Environmental Defence released a one-year progress report on the climate change policies of the Ontario government in early October. Failure to Launch reviews each of the promises/actions proposed by the Conservative government of Doug Ford under its much-citicized “ Made-In-Ontario Environment Plan, which lowered Ontario’s target for GHG emissions reductions from 37 to 30 per cent below 2005 levels by 2030 and cancelled renewable energy programs. Environmental Defence finds that the government has not even made sufficient progress in its first year to meet the diminished GHG reduction goals, and makes specific recommendations for accelerated action. A summary appears in the Environmental Defence blog . Then, on November 7, thirty environmental advocacy groups, including Environmental Defence, posted an Open Letter to the members of Ontario’s provincial parliament on November 7, with specific demands which would take serious action on climate change. This coincides with the recall of the legislature after an historic 4-month recess.
The government led the new session with its 2019 Economic Outlook and Fiscal Review under a new banner: “ A Plan to Build Ontario Together”. Although analysts note many “about face” policy changes to some programs, the climate/environmental file hasn’t benefitted, as described in an article in the National Observer . It notes that there was no mention in the budget of the previously announced Ontario Carbon Trust, a fund of $400 million over four years to support the private sector in developing clean technologies .
Ontario to pursue carbon tax case, and dragging its feet on action
According to analysis of the Economic Outlook from TVO: “Anyone looking for signs of reasonableness from the Tories on carbon pricing will be disappointed: despite the recent federal-election results, the fall economic statement reiterates that the government will keep fighting the federal carbon tax in court. The Supreme Court of Canada is expected to hear the case in March 2020.”
On October 31, this press release proposes to expand fines for environmental regulations, reinvesting that revenue “to support projects that provide local solutions to environmental issues”. Environmentalists were not impressed.
The White Pines wind farm decommissioning began in October, with the government following through on its 2018 decision to cancel the almost-completed project, despite an estimated cost to taxpayers of $100 million in costs and penalties. The local press of Prince Edward County reported on October 31 “ Sadness for green energy supporters as dismantling begins on turbine project” .
A government press release on November 7 announced a “Multi-Sector Impact Assessment Will Help Communities Identify Climate Change Risks and Strengthen Resilience”. Apparently there’s no urgency: the private sector contract for this assessment will be tendered in 2020 for 2 years, producing a final report in 2022.
A new report was released on October 31 by the Reclaiming Appalachia Coalition, a group which seeks to spur coal mine reclamation projects throughout Central Appalachia. A New Horizon: Innovative Reclamation for a Just Transition profiles 19 projects in Kentucky, Ohio, Virginia and West Virginia, including data centres, a YMCA Wellness Centre, as well as many ecotourism projects. Although much is specific to the U.S. funding opportunities, the case studies offer instructive descriptions of the challenges and obstacles faced by the communities, and also attempt to quantify the economic impacts of each project.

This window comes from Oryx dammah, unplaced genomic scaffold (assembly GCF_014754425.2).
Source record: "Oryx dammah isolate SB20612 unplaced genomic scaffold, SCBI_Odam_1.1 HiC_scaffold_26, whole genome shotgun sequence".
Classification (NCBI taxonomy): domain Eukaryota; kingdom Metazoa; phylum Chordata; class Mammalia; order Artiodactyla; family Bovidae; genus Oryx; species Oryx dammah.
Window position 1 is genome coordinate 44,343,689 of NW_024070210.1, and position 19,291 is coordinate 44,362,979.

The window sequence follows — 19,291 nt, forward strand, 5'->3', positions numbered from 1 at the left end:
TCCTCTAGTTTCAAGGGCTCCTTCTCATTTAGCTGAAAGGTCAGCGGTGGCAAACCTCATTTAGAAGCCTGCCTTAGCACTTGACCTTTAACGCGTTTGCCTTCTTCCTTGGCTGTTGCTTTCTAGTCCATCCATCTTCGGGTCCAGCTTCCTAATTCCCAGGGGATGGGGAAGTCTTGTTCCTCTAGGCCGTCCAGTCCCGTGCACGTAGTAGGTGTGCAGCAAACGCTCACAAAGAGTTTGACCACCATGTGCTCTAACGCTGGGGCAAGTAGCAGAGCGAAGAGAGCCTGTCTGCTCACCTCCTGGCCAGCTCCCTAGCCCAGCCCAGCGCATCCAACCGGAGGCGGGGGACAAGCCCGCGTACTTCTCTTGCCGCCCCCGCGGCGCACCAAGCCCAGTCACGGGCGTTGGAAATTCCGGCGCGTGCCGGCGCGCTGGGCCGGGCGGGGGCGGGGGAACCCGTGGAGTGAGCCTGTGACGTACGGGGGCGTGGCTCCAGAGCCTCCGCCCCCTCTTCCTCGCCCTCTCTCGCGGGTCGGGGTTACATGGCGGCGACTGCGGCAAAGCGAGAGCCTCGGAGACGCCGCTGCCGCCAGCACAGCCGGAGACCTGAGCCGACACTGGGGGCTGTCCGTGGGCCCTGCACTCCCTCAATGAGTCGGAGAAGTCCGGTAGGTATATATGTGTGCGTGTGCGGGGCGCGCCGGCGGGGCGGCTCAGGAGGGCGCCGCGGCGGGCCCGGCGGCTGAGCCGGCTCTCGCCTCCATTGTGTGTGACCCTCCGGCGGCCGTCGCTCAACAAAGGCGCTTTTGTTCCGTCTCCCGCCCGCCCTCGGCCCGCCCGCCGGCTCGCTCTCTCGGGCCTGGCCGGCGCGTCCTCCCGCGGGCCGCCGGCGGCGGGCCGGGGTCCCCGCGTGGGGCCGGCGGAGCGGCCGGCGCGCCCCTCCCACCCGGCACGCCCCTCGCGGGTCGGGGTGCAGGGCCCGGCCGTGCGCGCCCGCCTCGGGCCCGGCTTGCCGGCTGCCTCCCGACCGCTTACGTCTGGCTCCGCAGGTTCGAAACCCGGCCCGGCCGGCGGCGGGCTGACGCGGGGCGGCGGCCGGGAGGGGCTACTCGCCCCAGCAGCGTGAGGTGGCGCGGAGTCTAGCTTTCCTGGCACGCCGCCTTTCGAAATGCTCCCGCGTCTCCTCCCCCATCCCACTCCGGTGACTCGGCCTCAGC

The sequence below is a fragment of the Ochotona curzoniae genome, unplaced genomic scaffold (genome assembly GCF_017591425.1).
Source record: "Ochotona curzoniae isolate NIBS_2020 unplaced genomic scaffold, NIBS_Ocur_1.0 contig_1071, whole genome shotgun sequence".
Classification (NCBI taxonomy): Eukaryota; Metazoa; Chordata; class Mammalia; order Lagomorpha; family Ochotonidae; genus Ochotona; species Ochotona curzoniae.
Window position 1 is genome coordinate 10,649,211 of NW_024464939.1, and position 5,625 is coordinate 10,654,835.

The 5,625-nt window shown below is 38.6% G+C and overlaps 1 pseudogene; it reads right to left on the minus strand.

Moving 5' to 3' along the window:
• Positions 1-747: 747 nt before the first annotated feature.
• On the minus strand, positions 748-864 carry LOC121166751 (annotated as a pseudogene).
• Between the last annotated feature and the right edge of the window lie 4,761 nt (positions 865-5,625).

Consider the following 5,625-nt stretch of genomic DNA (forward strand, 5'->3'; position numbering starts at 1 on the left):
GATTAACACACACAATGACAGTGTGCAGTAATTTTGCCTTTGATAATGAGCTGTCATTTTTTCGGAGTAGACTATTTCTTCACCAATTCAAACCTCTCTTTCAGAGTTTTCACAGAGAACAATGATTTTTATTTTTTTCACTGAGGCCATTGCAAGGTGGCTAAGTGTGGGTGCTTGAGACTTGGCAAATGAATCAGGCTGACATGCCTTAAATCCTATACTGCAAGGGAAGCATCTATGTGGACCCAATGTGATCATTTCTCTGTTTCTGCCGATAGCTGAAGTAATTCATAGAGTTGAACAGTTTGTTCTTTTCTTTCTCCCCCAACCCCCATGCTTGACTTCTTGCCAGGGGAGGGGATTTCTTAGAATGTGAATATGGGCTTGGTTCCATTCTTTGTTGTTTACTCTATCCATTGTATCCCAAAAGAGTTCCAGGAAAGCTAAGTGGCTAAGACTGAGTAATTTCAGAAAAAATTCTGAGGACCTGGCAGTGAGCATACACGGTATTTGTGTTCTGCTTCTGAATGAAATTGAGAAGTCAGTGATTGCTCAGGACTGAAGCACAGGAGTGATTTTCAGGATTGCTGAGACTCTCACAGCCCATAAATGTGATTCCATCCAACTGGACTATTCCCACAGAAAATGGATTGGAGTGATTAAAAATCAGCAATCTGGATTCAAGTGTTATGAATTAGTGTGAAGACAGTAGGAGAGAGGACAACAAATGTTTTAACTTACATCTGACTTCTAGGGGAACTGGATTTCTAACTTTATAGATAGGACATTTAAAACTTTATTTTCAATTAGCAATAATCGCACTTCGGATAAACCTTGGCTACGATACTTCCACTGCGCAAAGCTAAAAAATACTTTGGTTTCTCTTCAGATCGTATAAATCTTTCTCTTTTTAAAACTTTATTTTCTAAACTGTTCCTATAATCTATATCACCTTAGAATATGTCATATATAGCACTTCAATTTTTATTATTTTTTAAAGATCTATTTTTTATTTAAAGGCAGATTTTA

The press release describes the progressive approach used to create a “new horizon”: “In the past, efforts to reuse old mine sites too often resulted in sparse, lasting economic activity. Surface mined areas near population centers became shopping centers, hospitals and other standard uses, but more remote sites were either completely abandoned, converted to low-productivity cattle grazing lands, or developed into speculatively built industrial parks or golf courses at great taxpayer expense. Those “if you build it, they will come” projects now largely sit empty. To break from this unsuccessful approach to coal site reclamation, the Reclaiming Appalachia Coalition established six guiding principles to identify optimal repurposing projects, including ensuring they are appropriate to the place in which they are occurring, that they include non-traditional stakeholders in decision-making, and are environmentally sustainable and financially viable long-term.”
The report was published as part of the launch of a new website, ReclaimingAppalachia.org, by the Reclaiming Appalachia Coalition, which consists of organizations in four states — Appalachian Voices in Virginia, Appalachian Citizens’ Law Center in Kentucky, Coalfield Development Corporation in West Virginia, and Rural Action in Ohio — and a regional technical expert, Downstream Strategies, based in West Virginia. The website as a whole is intended as an information and education resource , providing best practices and information about potential U.S. funding sources.
Putting the ‘Justice’ in ‘Just Transition’: Tackling inequality in the new renewable economy is a report released on November 7, co-written by the Australian Manufacturing Workers Union, the Electrical Trades Union, the Gippsland Trades and Labour Council and the Victorian Trades Hall Council . This is the latest development in a union campaign to promote Australia’s offshore wind industry , focusing on the Star of the South project, Australia’s first proposed offshore wind farm. The report calls for government policies to support the emerging industry and to make the Star of the South “ the best possible example of a just transition” by diversifying the job opportunities for workers and communities currently reliant on coal, oil and gas.
Specifically, the new report recommends:
- the Commonwealth establish an energy transition authority to work with states and regions, develop a stand-alone Offshore Renewables Act, and create an agency responsible for facilitating the development of offshore renewable energy in Commonwealth waters;
- the development of offshore and onshore renewable energy master plans that incorporate assessments of supply chains, procurement and infrastructure;